The Bargaining teams are at an impasse – What Happens Next?

If the university continues to refuse to bargain with the best interests of our members in mind, the bargaining team’s next option is to file for conciliation. This means that the Ministry of Labour will send in a third party to assist in negotiations with the hope of bringing the Union and the University towards a negotiated settlement. We remain optimistic that such a settlement can be reached. In order for conciliation to be useful and effective, the bargaining team will also then need to consider holding a strike vote.

Does a Strike vote mean we have to go on Strike?

No. A positive strike vote from the membership of the Union authorizes the bargaining team to call a strike if the bargaining team believes it will be necessary to achieve a fair deal that reflects the priorities identified by the membership in our bargaining survey. If the membership votes not to authorize a strike, the University will take this as a signal that the membership is willing to accept whatever the University dictates without a fight. This will force us to accept 1% increases to wages and benefits with no offsetting gains in any of the previously mentioned five areas.

What Would a Strike Look Like for TAs (and RAs in Lieu)?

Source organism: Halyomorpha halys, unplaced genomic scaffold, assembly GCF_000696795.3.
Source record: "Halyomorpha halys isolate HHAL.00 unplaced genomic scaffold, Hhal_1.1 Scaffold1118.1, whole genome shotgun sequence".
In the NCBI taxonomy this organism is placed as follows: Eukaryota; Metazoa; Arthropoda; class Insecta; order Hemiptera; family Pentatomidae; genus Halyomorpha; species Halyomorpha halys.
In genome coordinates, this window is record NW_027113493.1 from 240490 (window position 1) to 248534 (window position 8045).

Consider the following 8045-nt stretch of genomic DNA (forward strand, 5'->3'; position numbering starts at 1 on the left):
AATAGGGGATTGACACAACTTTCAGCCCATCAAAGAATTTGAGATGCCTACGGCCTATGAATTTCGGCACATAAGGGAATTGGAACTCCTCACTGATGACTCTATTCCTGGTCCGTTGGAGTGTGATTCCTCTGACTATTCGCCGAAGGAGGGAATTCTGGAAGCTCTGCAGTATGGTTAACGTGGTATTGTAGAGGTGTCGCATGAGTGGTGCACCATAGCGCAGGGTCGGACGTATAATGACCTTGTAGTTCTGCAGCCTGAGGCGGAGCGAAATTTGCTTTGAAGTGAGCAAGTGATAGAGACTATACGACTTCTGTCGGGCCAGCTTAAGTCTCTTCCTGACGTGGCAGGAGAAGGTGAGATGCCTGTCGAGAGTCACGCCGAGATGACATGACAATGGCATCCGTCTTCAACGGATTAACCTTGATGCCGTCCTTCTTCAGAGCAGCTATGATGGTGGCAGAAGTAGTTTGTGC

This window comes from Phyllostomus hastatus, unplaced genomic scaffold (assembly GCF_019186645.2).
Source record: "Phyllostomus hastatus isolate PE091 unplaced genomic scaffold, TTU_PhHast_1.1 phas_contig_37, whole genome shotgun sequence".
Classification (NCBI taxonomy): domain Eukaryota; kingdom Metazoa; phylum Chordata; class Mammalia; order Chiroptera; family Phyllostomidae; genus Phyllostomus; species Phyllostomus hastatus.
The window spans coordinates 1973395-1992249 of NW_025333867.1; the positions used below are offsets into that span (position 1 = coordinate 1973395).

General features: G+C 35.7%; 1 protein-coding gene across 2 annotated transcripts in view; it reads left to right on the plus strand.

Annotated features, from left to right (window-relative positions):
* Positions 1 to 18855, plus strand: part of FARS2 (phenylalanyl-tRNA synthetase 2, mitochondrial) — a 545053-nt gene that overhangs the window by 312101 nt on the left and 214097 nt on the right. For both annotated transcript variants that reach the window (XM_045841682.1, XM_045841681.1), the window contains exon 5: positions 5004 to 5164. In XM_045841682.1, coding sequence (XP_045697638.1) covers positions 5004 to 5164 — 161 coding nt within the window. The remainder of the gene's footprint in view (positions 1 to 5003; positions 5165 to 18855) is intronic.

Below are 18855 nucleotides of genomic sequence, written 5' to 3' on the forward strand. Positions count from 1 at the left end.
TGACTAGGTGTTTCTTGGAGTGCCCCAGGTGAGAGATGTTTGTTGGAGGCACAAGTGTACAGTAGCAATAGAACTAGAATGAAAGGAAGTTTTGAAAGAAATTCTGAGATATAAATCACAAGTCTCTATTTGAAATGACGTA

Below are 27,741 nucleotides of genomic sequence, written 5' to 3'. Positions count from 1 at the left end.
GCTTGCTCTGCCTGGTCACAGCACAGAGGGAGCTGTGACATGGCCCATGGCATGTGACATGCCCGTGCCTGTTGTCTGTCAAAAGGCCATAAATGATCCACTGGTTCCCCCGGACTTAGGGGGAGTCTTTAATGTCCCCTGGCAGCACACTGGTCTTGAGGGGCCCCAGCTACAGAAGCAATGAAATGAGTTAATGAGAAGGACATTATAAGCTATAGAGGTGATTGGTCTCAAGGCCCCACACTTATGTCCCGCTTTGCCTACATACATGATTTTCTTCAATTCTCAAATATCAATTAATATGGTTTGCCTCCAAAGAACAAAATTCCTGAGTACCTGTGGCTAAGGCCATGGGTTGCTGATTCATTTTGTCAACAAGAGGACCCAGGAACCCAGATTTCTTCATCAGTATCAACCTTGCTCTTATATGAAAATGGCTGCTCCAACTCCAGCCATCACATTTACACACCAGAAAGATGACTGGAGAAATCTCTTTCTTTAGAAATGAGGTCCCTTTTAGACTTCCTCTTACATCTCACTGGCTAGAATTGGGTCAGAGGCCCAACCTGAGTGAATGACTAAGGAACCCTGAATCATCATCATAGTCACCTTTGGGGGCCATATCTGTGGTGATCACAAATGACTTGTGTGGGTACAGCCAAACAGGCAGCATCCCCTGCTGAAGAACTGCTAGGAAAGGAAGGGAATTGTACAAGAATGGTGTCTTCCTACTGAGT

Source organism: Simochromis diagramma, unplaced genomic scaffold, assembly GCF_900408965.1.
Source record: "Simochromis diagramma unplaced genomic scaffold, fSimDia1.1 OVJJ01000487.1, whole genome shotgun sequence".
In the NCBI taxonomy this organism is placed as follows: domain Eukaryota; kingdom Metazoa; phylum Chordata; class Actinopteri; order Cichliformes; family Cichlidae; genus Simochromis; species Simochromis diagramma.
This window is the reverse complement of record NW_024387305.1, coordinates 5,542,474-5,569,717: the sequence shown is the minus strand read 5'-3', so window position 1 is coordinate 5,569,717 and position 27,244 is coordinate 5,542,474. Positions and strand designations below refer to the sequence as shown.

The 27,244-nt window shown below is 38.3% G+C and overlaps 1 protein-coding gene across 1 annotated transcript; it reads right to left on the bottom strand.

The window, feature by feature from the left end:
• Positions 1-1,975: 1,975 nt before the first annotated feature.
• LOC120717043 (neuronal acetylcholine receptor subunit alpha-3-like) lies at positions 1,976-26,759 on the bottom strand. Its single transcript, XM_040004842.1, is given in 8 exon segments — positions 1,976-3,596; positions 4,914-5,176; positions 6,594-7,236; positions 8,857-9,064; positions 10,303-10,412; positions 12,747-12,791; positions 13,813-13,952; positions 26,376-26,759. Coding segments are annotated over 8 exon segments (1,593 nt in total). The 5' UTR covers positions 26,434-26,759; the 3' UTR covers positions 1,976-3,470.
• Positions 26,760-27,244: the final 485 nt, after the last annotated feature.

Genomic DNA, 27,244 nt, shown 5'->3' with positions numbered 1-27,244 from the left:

Pay from the Employer stops, and benefits coverage could likely be interrupted. Instead of working 10 hours a week for their regular TA pay, striking Unit 1 members can receive strike pay in the amount of $15/hour for up to 20 hours a week of strike duties, for a total of $300 per week. Strike pay is not taxable income. The Union will also establish a Hardship Fund to help members in particularly precarious financial positions.  Please note that a strike or a lockout should not impact your scholarship earnings at the University, or any other wages you may receive from non-CUPE 3906 Unit 1 TA or RA (in lieu) employment.

Can I keep working as a TA/RA-in-lieu during a Strike?

In the event of a strike, the University may offer you the opportunity to continue to work, however, if you choose to do so, you will not be covered by any of the language in the existing collective agreement. You will not have access to the grievance procedure or the protection of the Union should something happen.  You also may be paid at a lesser rate than the Collective Agreement stipulates, and your access to benefits may be interrupted.   You cannot continue to work as a TA/RA-in-lieu and collect strike pay. Working through a strike, or “scabbing,” also limits the effects of the strike, meaning that your striking colleagues have a much more difficult fight without you. As the old saying goes: “the longer the picket line, the shorter the strike.”

What can we do to avoid a Strike?

In order to avoid a strike, we must convince the University to meet us halfway. If they refuse to offer pay and benefits increases that keep up with inflation, they must offer enhanced job security, protections against future tuition increases, and opportunities for more paid hours to keep TAs and RAs-in-lieu from falling even further behind. If you want to help, you can represent your department as a Steward and help keep your colleagues up-to-date about what’s going on in the bargaining process, and you can also sign up to join the Bargaining Support Committee. For more information, email